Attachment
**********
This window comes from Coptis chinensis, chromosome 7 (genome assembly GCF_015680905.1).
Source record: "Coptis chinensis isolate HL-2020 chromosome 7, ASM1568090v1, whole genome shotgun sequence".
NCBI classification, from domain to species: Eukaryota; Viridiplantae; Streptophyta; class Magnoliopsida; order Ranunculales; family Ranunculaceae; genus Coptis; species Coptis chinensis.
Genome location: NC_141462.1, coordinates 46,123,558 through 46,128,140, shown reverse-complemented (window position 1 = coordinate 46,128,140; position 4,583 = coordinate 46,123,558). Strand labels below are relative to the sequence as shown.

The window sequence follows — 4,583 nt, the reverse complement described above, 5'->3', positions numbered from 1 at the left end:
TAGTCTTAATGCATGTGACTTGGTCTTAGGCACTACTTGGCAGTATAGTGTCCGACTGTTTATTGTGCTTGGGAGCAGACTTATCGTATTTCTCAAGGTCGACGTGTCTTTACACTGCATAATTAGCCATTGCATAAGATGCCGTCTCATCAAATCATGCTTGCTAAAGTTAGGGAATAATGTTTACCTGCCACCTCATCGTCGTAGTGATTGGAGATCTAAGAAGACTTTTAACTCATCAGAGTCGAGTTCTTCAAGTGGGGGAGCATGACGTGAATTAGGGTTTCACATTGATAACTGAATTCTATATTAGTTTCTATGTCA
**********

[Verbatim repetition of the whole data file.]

This window comes from Coptis chinensis, chromosome 7 (genome assembly GCF_015680905.1).
Source record: "Coptis chinensis isolate HL-2020 chromosome 7, ASM1568090v1, whole genome shotgun sequence".
NCBI classification, from domain to species: Eukaryota; Viridiplantae; Streptophyta; class Magnoliopsida; order Ranunculales; family Ranunculaceae; genus Coptis; species Coptis chinensis.
Genome location: NC_141462.1, coordinates 46,123,558 through 46,128,140, shown reverse-complemented (window position 1 = coordinate 46,128,140; position 4,583 = coordinate 46,123,558). Strand labels below are relative to the sequence as shown.

The window sequence follows — 4,583 nt, the reverse complement described above, 5'->3', positions numbered from 1 at the left end:
TAGTCTTAATGCATGTGACTTGGTCTTAGGCACTACTTGGCAGTATAGTGTCCGACTGTTTATTGTGCTTGGGAGCAGACTTATCGTATTTCTCAAGGTCGACGTGTCTTTACACTGCATAATTAGCCATTGCATAAGATGCCGTCTCATCAAATCATGCTTGCTAAAGTTAGGGAATAATGTTTACCTGCCACCTCATCGTCGTAGTGATTGGAGATCTAAGAAGACTTTTAACTCATCAGAGTCGAGTTCTTCAAGTGGGGGAGCATGACGTGAATTAGGGTTTCACATTGATAACTGAATTCTATATTAGTTTCTATGTCA